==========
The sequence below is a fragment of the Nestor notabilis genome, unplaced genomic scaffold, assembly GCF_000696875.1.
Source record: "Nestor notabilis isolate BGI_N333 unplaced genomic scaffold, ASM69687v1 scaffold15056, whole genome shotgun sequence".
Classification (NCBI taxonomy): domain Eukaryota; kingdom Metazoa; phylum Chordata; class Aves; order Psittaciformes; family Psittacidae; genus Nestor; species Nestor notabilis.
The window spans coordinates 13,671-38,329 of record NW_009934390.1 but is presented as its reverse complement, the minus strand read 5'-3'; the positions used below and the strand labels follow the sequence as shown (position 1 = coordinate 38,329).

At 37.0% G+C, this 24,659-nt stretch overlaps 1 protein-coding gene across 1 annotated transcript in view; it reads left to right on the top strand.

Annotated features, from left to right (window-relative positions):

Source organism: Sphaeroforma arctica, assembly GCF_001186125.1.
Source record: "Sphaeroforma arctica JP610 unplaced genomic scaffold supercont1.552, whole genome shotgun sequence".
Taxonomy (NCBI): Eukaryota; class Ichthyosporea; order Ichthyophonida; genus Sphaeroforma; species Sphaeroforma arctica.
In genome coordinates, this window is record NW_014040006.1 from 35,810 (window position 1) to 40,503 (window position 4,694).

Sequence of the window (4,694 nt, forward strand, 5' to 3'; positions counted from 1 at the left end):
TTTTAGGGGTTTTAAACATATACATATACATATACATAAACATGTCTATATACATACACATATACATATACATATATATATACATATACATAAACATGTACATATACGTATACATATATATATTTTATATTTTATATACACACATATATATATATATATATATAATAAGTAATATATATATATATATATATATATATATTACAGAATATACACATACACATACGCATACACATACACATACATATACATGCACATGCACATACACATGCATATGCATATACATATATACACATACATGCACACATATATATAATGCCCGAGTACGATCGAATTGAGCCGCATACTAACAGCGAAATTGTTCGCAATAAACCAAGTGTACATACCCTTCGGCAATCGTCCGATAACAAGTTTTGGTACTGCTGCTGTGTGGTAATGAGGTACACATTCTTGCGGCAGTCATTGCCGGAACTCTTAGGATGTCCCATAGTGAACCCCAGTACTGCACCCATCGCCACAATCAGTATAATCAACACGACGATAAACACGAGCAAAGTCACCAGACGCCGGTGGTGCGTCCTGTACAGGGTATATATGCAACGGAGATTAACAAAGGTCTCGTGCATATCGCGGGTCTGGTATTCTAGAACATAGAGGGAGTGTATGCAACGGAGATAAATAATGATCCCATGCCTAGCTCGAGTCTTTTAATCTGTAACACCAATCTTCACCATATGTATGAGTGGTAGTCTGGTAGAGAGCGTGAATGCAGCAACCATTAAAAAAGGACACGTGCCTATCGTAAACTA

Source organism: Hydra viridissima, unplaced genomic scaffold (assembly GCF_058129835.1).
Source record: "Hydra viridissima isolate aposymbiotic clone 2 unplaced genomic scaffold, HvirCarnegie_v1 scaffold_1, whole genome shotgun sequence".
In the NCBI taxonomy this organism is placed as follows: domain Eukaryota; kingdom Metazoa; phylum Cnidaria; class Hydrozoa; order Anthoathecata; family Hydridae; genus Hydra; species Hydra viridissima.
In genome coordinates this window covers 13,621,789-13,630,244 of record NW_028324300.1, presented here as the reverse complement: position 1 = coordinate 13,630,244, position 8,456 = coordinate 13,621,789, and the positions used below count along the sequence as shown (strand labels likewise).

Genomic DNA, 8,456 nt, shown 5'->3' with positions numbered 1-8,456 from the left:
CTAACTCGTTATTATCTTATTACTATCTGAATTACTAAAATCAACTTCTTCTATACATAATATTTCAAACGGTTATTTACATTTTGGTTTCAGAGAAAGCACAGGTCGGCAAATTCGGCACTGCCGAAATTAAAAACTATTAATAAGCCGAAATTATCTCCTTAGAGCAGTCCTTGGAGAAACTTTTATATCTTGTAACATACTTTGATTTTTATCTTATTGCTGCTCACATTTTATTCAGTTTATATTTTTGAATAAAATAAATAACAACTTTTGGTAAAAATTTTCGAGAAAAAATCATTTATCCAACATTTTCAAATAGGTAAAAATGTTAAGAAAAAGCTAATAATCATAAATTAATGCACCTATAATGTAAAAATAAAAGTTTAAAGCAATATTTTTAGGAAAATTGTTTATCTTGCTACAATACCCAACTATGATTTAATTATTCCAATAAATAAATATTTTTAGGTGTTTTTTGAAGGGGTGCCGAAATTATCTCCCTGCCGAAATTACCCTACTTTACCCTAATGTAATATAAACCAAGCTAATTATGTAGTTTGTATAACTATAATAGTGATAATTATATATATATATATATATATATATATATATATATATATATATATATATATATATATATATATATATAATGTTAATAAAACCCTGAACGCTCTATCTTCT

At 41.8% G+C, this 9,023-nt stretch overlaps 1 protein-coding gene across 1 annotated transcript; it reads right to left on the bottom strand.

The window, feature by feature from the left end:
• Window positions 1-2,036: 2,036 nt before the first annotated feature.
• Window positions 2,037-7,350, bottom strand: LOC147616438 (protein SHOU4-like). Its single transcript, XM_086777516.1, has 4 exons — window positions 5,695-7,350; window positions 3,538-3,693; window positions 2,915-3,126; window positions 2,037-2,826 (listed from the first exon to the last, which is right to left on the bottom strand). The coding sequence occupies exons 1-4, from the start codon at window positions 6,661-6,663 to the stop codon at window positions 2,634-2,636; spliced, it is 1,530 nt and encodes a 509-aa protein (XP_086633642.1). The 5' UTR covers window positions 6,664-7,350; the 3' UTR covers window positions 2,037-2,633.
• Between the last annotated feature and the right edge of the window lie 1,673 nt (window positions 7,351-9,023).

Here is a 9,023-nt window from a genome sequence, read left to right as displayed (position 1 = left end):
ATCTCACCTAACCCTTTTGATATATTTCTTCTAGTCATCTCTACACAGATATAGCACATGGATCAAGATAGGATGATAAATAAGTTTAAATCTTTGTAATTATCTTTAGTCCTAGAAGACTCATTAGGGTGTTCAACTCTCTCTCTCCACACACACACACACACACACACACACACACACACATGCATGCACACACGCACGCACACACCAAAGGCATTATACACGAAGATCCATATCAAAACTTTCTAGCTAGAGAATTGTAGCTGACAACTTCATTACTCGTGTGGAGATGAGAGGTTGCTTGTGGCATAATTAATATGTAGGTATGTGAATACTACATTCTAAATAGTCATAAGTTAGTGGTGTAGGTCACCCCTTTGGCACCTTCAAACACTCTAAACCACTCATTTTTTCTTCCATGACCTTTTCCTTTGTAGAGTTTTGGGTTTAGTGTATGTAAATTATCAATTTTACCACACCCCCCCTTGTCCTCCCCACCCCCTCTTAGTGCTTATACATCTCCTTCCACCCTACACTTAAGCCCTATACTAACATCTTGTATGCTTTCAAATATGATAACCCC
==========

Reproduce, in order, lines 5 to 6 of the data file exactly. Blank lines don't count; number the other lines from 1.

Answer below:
At 37.0% G+C, this 24,659-nt stretch overlaps 1 protein-coding gene across 1 annotated transcript in view; it reads left to right on the top strand.

Annotated features, from left to right (window-relative positions):